I chose to attend Lawrence because it is a liberal college. A liberal college — where students are encouraged to express themselves in creative and constructive ways. Where students are given one last brief moment to experience liberty and fraternity before being subjected to the rigors of the modern workplace.The administration has decided to curtail two of Lawrence’s traditional affirmations of its liberal roots: the senior class cocktails with the professors at the VR and the subsequent display of shared nakedness by many of the graduating class. While the former of these activities can be easily reconstituted in a new guise, the latter will be somewhat more difficult to replace (or at least more difficult to reschedule secretively).
At commencement, President Warch handed each member of our class a well-bound hardback, The Nature of a Liberal College, a collection of essays by Henry Wriston. These essays set forth, according to Warch’s introduction to the book, “one of the most enduring and powerful analyses and celebrations of liberal education and of the special and distinctive nature of the liberal arts college.”
Since leaving Lawrence I have read Wriston’s ruminations with nostalgia not only for the camaraderie of my college days, but also for the ideals that were once espoused by our progressive school.
On page 110 of the book, Wriston decries the influence that social engineers had in his time — 1937 — already managed to wield over many universities. These “professional ‘adjusters,'” as Wriston called them, “have been concerned with the protection of the body politic against people economically, socially and politically incompetent. That is certainly worthwhile, but it is not a high ideal.”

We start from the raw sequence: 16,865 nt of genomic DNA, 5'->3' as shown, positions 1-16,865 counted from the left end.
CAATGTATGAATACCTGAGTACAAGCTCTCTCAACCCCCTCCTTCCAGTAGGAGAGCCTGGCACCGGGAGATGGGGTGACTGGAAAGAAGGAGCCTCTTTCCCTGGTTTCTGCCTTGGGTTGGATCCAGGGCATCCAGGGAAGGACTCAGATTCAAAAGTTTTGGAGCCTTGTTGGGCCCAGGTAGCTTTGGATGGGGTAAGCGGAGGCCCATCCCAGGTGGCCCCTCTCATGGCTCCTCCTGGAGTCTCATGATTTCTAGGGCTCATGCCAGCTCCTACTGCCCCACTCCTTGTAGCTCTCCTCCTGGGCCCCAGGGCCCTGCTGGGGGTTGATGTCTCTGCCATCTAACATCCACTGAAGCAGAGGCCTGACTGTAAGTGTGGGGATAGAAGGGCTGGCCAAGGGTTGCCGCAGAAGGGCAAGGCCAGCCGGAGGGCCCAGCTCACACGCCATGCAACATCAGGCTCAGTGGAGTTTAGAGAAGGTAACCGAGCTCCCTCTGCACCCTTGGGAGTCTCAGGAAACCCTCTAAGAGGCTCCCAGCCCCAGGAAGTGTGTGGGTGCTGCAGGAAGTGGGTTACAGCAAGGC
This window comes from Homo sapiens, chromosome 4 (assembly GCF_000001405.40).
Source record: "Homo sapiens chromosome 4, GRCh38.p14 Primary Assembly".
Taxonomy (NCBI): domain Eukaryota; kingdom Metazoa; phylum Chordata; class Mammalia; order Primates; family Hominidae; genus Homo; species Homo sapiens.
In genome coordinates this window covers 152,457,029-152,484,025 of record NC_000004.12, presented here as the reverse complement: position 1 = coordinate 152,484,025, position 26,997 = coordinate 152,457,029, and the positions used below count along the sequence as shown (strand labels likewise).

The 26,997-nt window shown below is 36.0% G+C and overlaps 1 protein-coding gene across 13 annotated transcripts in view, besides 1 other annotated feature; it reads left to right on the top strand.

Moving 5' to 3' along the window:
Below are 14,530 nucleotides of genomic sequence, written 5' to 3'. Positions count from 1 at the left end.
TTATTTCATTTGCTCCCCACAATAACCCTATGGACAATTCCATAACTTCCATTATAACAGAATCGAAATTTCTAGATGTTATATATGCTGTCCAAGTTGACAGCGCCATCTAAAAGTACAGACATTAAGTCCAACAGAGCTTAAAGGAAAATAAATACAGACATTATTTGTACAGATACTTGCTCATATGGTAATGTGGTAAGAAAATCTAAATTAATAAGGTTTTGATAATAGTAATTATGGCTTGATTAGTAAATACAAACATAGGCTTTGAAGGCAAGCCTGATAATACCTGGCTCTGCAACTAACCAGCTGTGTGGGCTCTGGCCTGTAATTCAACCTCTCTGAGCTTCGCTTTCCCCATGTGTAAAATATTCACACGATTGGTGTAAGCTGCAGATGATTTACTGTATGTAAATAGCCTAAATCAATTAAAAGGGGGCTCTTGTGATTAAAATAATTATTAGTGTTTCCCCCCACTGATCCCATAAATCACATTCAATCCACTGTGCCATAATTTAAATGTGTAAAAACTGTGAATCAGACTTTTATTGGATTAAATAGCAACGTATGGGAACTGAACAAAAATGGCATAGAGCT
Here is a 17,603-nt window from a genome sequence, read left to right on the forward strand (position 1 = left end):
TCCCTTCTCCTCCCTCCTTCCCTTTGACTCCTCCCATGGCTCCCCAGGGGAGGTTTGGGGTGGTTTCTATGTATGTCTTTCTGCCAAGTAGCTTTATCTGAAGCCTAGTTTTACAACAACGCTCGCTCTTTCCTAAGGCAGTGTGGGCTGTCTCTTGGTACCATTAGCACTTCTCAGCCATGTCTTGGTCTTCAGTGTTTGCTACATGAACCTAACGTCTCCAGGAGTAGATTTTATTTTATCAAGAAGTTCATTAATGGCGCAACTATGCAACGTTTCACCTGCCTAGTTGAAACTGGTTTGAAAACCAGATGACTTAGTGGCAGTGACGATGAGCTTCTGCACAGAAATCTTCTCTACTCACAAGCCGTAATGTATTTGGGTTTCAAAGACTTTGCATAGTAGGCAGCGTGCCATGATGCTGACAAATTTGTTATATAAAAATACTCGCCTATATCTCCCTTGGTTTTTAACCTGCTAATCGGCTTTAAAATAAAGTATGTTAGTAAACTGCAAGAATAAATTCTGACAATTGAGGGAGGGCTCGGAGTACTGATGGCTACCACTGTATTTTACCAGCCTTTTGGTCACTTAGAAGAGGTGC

This overemphasis on protection has, Wriston argues, “a negative aspect and tends to represent a modification of the situation with a view to a more comfortable or a safer fixation. The liberal ideal abhors all fixations; it is devoted to ‘freedom,’ a word as positive in all its connotations as ‘adjustment’ is negative. . . . Education should engender energies and ideals, thoughts and feelings, so that the creative aspects of life come to fulfillment. We would regard a college negligent if it paid no attention to physical hygiene save an infirmary; the institution with a clinical approach to the emotions is even more recreant in its duty.” Wriston asserts that “emotional enrichment . . . is a quality of the most constructive and stabilizing kind; it is positive; to treat it negatively is to betray youth.”
What were the senior class cocktails and senior streak if not a form of communal emotional enrichment? Surely there must have been some reason why seniors chose year after year to partake in these rituals.
Perhaps, however, senior classes years henceforth will be grateful for the abolition of the scripted activity we came to recognize as senior streak. Rather than being spoon-fed the dregs of a stale tradition, this year’s seniors are free to create new rituals to celebrate their shared experience. One hopes that such experiments in emotional enrichment might be allowed to regain the spontaneity, exuberance and subversiveness of senior streaks long since past.